2005 Championship Deck Challenge: The Black Perspective

I plan on playing at States this year, however considering how expensive the new lands are I’m not sure if it’s even worth trying to construct a deck. My dream would be to play Battle of Wits…

I plan on playing at States this year, however considering how expensive the new lands are I’m not sure if it’s even worth trying to construct a deck. My dream would be to play Battle of Wits however I think that would probably be impossible.

The theme for this week’s deck challenge is control. Now while I do love control decks, I was hoping to work on a deck with 4 Elves of the Deep Shadow and 4 Hypnotic Specters in it, sadly I cannot. There are many viable control decks that can exist, but before we look into that lets try and figure out what the meta-game at states will look like this year.

Now I think the new set is cool, but I don’t think there are too many overwhelmingly powerful cards in the set. Dark Confidant probably stands out the most a this point, but that’s about it. The set gives us a lot of staple cards like the new lands and such, but I’m not sure how many bombs there are. With this as the case the likelihood of a devastating new deck popping up at this year’s states is unlikely. The odds are you’ll see variants of CoK block classics.

The BG aggressive deck seems interesting but other than Hypnotic Specter it doesn’t have much disruption. RW agro seems like a strong contender with cards like Sunforger and Lightning Helix to compliment an already solid white base given to us in Champions. The odds are that this along with white weenie will make up the majority of aggressive decks at states. Both decks have more speed and aggressiveness than BG and have a stronger creature base.

Combo decks will likely be underrepresented mostly because I can’t think of any off the top of my head. Besides, it’s states and people generally won’t break anything for States.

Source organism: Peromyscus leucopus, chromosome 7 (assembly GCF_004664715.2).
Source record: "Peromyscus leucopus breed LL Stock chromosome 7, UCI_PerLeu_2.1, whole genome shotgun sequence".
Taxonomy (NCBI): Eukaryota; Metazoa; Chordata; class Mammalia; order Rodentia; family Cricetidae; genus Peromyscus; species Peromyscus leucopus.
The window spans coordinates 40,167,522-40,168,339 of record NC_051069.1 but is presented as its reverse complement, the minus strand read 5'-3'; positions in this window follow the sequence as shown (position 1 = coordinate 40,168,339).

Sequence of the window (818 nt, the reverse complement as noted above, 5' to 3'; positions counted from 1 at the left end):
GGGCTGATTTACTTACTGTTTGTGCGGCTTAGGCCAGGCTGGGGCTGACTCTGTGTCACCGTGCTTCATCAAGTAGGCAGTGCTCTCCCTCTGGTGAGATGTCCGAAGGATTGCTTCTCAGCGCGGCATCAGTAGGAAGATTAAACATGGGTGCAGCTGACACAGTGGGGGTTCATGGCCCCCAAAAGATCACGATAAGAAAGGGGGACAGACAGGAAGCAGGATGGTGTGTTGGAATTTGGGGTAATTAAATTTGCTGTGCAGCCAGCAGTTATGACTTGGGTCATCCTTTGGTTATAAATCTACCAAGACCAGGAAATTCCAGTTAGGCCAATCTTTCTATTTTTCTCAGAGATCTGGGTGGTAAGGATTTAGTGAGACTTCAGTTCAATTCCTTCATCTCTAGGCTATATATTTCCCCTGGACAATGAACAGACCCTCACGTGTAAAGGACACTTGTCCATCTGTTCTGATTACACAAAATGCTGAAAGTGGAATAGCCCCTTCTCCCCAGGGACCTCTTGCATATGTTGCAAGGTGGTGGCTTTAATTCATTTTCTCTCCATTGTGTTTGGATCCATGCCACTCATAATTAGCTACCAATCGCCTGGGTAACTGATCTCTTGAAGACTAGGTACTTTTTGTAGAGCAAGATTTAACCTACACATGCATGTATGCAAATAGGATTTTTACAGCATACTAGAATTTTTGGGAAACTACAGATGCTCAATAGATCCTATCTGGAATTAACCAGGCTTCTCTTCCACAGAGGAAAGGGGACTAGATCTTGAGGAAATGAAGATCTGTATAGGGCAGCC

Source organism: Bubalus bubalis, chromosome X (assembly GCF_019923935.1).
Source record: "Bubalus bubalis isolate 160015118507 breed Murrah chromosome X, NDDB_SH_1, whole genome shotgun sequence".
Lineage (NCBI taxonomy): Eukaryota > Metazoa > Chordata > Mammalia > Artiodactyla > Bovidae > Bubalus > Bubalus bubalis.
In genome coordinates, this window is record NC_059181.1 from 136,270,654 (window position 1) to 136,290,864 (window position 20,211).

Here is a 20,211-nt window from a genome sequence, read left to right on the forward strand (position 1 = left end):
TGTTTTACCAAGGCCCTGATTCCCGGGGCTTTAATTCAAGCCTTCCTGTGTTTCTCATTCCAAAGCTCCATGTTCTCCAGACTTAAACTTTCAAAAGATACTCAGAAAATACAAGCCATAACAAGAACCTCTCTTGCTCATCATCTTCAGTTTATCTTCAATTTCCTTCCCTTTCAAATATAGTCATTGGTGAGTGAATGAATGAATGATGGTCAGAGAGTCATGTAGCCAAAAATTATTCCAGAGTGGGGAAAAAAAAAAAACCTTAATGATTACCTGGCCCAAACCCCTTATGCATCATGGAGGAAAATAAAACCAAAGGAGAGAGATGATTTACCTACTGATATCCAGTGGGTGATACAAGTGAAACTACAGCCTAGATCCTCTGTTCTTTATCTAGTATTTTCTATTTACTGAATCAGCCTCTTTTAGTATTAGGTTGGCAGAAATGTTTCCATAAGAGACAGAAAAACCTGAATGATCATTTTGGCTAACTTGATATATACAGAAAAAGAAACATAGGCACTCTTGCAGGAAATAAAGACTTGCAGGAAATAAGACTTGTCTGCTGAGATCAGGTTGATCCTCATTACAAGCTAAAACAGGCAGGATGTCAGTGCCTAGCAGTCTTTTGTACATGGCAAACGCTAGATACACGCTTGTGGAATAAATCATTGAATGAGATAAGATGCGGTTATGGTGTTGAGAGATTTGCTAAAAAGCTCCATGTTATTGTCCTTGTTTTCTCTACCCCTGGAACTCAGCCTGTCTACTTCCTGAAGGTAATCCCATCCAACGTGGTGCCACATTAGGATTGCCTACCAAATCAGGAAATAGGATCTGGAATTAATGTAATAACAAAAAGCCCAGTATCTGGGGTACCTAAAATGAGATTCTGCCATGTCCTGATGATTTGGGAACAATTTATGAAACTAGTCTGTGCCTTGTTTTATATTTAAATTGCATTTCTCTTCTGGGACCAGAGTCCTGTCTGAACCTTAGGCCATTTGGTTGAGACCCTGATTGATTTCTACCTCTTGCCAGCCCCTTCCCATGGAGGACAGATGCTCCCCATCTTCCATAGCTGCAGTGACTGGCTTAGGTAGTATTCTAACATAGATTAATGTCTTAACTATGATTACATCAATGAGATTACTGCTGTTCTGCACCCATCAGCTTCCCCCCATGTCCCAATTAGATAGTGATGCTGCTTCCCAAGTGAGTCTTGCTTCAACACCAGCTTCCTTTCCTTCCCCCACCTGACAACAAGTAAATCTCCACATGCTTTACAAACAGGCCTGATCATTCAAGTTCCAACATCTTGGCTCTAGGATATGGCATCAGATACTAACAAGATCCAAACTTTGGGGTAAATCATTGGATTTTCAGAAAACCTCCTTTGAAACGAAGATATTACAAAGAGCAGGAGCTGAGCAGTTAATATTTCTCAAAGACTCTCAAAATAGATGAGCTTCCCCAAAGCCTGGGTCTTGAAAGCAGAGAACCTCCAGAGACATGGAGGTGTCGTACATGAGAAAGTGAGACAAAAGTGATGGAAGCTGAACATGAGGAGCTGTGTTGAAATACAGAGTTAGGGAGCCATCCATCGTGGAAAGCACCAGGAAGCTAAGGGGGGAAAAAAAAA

That leaves us with control. Now the obvious choice for control decks has to go to last seasons’s king, Gifts Control. It was the most dominant deck in the block season and it should continue its rain well into standard season. The main reason for this is that there is not a card in the format that is as consistently powerful as Gifts Ungiven. The cards gives the deck all the tools it needs to battle control decks as well as creature decks. With Gifts being the obvious candidate, I chose to skip it and let someone else write about it. What’s the fun in writing about a deck like Gifts?

Another option for a control deck people have available to them is mono blue jushi control. Antonio DeRosa won the second to last GP of the season with the deck so it’s proven to be a solid deck. My main concern with this deck however is that I’m not entirely convinced it really can handle the new crop of aggressive decks. For one, you have very few answers to a turn 2 Hypnotic Specter and white weenie was never a great match up on top of that. I also wasn’t convinced the deck could beat Gifts Ungiven the majority of the time.

One final consideration for a control deck was a deck based of the list I played at PT Philly, UGW control. The deck was well tuned to beat aggressive decks and with Wrath of God now available, it should be even better equipped to handle any type of aggressive deck you’re likely to find at States. However, with Gifts Ungiven also likely to be popular, the deck did have a brick wall it had to deal with. Gifts was always the toughest matchup for the deck, and now with Kegamara, you’re best weapons against them (North Tree and Green Genju) aren’t as strong as they used to be.


I really liked the idea of playing Wrath of God at states, but I just didn’t think a standard UGW control deck could beat a Gifts deck. Then I started to think of what win conditions I could add to the deck to make it better against Gifts. I needed something that was difficult for the Gifts deck to deal with and could assure me a way to win.

Enduring Ideal